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Adult literacy: taking it as read

Published on 24/02/2022 by SGLAS

General

Image removed.If watching the recent BBC1 documentary Jay Blades: Learning to Read at 51 has finally prompted you to tackle your own reading issues, it’s good to know that Blackpool and the Fylde College offer an inspirational range of adult literacy programmes that will have you reading in no time.

Of course, we understand that for many people the biggest obstacle to them learning to read is not reading itself but being able to ask for help in the first place. Whilst not being able to read can sometimes feel like being in a minority of one, a staggering 16% of the UK adult population are thought to be functionally illiterate according to the National Literacy Trust with literacy rates actually falling nationwide and one in five adults currently acknowledging that they struggle to read and write.

So whilst you might have endured a lifetime of embarrassment as a result of not being able to read, it is comforting to know that there are lots of other people who are in exactly the same position as you. It’s also good to know that our tutors are very sensitive when it comes to helping people overcome what might have been decades of feeling ashamed. Joining a group of like-minded individuals all of whom are working towards the same goal and who can provide just the right kind of support and encouragement because they understand exactly what you’re going through can also be a real boost to your confidence.

As one tutor says:

“Learning to read is as much about being willing to try, make mistakes, try again, make more mistakes until you finally get it right. Being in a supportive community of students who are all willing you to succeed, makes this process so much easier as students aren’t afraid to speak up, test out what they’ve learnt and steadily make progress.

“As tutors we’re aware that some students will have been shamed at school not just by their classmates but also by their teachers. For them, the whole learning environment can feel hostile so it’s important we break down those barriers immediately and their fellow students can play a vital role in doing this.”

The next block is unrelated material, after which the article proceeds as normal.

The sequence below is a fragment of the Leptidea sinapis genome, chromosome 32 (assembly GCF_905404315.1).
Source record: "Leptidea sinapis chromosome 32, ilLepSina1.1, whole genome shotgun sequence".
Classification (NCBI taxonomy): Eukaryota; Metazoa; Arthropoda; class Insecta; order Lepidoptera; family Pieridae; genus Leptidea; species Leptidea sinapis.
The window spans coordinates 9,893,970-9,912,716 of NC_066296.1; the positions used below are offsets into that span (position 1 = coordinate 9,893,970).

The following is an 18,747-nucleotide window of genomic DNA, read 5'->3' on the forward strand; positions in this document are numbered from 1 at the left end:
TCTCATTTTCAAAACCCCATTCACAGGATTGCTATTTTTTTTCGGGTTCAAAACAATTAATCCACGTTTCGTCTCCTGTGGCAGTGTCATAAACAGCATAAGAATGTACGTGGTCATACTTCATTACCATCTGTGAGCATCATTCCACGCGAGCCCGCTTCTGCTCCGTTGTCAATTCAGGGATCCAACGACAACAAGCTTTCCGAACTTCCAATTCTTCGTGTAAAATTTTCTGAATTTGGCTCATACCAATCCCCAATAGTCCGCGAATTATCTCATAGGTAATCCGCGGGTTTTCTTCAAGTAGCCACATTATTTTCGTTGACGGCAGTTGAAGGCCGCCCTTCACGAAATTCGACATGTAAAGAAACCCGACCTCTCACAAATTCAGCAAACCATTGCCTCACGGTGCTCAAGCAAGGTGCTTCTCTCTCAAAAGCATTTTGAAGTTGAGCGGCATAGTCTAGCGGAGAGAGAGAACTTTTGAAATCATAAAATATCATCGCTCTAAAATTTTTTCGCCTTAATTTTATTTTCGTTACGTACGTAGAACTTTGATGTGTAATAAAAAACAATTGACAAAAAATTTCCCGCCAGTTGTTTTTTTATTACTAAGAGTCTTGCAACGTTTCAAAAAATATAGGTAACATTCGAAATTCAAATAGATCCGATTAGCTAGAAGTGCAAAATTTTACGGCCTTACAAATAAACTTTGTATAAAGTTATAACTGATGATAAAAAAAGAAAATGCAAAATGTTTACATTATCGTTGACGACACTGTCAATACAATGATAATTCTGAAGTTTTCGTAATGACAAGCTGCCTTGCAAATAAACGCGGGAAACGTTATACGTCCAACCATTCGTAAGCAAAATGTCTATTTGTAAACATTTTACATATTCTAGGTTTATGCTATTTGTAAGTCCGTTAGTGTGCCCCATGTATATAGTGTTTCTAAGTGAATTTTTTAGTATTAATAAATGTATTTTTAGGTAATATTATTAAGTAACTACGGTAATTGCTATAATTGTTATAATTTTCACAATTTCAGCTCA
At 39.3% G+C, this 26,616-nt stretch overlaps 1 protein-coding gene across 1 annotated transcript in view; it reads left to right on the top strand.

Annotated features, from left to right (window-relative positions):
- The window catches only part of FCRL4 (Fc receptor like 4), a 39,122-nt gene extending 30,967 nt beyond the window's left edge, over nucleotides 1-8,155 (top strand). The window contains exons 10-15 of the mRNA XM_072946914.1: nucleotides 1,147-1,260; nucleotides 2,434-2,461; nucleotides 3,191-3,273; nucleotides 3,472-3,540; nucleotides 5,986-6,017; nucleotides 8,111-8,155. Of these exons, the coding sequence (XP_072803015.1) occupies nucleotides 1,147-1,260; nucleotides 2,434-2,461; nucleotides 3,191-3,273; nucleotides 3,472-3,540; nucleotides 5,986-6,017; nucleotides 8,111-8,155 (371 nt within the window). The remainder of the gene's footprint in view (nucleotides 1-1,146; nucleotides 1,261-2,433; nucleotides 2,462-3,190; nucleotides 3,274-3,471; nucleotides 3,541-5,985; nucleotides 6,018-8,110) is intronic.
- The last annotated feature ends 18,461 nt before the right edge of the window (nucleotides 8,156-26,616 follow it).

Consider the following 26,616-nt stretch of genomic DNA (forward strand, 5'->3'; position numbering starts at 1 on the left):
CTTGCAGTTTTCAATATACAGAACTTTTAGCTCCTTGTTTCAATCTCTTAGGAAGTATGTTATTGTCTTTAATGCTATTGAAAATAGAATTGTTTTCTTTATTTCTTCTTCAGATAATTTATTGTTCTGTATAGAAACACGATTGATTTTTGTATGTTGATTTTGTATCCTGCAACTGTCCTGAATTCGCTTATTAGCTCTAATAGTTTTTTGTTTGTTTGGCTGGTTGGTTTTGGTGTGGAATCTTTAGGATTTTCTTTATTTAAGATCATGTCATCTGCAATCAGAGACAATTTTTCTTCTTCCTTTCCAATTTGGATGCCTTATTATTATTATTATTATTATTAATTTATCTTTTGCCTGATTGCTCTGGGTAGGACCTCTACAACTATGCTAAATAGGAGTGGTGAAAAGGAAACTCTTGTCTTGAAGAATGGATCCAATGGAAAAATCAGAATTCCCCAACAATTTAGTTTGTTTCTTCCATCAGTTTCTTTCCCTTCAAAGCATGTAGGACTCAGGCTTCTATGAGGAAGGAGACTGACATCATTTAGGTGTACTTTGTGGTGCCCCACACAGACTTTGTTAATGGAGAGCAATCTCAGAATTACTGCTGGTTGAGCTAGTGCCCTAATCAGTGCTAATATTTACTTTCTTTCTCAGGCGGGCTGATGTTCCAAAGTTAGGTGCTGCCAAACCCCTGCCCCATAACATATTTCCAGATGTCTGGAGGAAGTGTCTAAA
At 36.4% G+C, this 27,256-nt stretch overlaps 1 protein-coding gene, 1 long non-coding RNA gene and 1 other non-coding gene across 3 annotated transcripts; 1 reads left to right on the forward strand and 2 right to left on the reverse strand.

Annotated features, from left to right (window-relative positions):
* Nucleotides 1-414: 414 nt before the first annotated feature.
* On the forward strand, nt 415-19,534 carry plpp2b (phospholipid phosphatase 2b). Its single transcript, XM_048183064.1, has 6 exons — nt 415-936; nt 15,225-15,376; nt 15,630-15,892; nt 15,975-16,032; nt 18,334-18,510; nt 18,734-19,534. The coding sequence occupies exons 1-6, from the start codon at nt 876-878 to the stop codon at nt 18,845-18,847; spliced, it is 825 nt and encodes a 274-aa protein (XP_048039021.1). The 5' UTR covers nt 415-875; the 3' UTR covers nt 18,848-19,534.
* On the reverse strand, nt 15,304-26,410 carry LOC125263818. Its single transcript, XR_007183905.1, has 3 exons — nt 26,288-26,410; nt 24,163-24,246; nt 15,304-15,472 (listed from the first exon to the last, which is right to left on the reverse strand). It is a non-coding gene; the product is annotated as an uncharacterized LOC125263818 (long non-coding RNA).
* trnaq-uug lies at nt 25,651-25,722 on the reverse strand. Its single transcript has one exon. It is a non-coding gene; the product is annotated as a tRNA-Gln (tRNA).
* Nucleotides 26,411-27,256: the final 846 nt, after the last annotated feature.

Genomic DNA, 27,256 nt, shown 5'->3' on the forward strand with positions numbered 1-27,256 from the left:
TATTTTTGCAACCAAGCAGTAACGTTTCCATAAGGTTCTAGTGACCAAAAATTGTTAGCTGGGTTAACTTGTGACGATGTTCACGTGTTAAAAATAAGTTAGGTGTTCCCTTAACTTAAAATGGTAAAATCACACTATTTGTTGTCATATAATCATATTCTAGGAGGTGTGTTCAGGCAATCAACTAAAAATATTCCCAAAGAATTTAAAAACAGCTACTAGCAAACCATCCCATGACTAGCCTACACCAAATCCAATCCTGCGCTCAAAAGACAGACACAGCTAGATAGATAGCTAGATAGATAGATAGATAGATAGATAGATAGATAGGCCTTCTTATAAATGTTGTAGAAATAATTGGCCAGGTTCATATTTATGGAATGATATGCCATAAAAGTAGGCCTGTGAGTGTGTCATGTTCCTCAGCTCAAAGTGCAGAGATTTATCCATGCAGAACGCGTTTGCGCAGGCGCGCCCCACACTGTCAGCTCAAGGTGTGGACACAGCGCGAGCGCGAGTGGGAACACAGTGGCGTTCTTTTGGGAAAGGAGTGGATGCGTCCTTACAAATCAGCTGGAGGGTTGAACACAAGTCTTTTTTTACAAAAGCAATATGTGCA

So what does it feel like being able to read for the first time?

This is what one student said about their experience:

“I came to college to learn to read and spell because I didn't learn at school. I can now read things in shops, outside and at home. It has given me confident that I can do it and I can learn. I can now read with the kids which is fab. Seasiders is good and its very friendly. The staff help a lot.”

Whilst people often manage to hide their inability to read even from those close to them, it can prove to be a lifelong frustration which impacts so many different aspects of everyday life. Simple activities like reading a menu, following a recipe, replying to an official letter, all require strategies to avoid ‘being found out’ so the relief of not having to do this any more must be palpable. And then, as the BBC documentary quite rightly highlights, there is the joy that comes with reading. Seeing Jay reading a bedtime story to his grandchild(ren) at the end of the programme and witnessing the sheer delight he experiences as a result, underlines why picking up the phone today and signing up to one of our literacy courses could completely change your life.

For more details about this and many other functional skills courses for adult learners, please call our course enquiries team on 01253 504343 or visit our website at www.blackpool.ac.uk/seasiders

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